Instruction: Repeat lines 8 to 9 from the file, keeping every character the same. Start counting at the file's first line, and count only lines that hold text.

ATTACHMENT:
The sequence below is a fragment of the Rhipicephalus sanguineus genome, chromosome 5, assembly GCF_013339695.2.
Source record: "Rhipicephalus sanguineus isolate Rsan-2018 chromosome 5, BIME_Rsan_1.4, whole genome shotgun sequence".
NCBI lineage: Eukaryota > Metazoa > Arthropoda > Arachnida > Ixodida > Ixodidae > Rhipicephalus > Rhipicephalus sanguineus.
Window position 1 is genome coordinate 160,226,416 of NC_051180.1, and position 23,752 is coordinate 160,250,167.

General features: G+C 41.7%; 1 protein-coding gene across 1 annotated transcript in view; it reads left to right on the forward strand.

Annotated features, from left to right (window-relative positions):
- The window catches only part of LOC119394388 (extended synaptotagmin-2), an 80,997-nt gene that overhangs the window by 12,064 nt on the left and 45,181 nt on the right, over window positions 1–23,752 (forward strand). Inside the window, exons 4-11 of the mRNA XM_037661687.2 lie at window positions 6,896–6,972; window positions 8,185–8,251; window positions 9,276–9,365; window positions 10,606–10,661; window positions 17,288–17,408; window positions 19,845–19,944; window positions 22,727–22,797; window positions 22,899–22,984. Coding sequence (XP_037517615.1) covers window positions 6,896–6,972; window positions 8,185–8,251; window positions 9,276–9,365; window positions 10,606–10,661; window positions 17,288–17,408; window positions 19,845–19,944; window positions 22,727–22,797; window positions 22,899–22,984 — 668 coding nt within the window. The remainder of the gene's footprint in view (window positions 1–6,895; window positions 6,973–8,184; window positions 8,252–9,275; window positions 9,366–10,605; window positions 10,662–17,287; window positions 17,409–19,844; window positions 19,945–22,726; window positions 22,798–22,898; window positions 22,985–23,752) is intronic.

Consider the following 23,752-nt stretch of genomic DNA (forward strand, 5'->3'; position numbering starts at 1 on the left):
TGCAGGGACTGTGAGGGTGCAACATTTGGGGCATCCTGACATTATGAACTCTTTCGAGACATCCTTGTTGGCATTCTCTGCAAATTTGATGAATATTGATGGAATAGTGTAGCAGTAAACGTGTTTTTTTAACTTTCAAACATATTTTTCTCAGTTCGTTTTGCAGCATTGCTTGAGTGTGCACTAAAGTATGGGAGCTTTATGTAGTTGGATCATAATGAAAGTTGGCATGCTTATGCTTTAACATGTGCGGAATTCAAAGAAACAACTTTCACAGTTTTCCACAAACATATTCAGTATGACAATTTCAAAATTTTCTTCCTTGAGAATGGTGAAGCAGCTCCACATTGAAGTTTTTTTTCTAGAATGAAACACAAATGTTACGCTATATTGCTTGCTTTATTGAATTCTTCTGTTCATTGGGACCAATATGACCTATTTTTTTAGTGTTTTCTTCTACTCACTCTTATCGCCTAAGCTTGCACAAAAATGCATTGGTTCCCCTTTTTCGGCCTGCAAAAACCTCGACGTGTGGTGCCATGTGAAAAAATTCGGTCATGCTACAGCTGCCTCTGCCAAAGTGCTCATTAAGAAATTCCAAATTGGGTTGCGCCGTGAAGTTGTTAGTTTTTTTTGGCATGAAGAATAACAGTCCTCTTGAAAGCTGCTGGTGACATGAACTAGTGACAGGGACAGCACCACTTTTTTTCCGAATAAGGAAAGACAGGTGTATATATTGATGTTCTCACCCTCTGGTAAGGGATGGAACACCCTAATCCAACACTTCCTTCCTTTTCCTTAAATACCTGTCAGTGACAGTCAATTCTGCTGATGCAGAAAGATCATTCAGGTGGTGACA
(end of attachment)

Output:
Consider the following 23,752-nt stretch of genomic DNA (forward strand, 5'->3'; position numbering starts at 1 on the left):
TGCAGGGACTGTGAGGGTGCAACATTTGGGGCATCCTGACATTATGAACTCTTTCGAGACATCCTTGTTGGCATTCTCTGCAAATTTGATGAATATTGATGGAATAGTGTAGCAGTAAACGTGTTTTTTTAACTTTCAAACATATTTTTCTCAGTTCGTTTTGCAGCATTGCTTGAGTGTGCACTAAAGTATGGGAGCTTTATGTAGTTGGATCATAATGAAAGTTGGCATGCTTATGCTTTAACATGTGCGGAATTCAAAGAAACAACTTTCACAGTTTTCCACAAACATATTCAGTATGACAATTTCAAAATTTTCTTCCTTGAGAATGGTGAAGCAGCTCCACATTGAAGTTTTTTTTCTAGAATGAAACACAAATGTTACGCTATATTGCTTGCTTTATTGAATTCTTCTGTTCATTGGGACCAATATGACCTATTTTTTTAGTGTTTTCTTCTACTCACTCTTATCGCCTAAGCTTGCACAAAAATGCATTGGTTCCCCTTTTTCGGCCTGCAAAAACCTCGACGTGTGGTGCCATGTGAAAAAATTCGGTCATGCTACAGCTGCCTCTGCCAAAGTGCTCATTAAGAAATTCCAAATTGGGTTGCGCCGTGAAGTTGTTAGTTTTTTTTGGCATGAAGAATAACAGTCCTCTTGAAAGCTGCTGGTGACATGAACTAGTGACAGGGACAGCACCACTTTTTTTCCGAATAAGGAAAGACAGGTGTATATATTGATGTTCTCACCCTCTGGTAAGGGATGGAACACCCTAATCCAACACTTCCTTCCTTTTCCTTAAATACCTGTCAGTGACAGTCAATTCTGCTGATGCAGAAAGATCATTCAGGTGGTGACA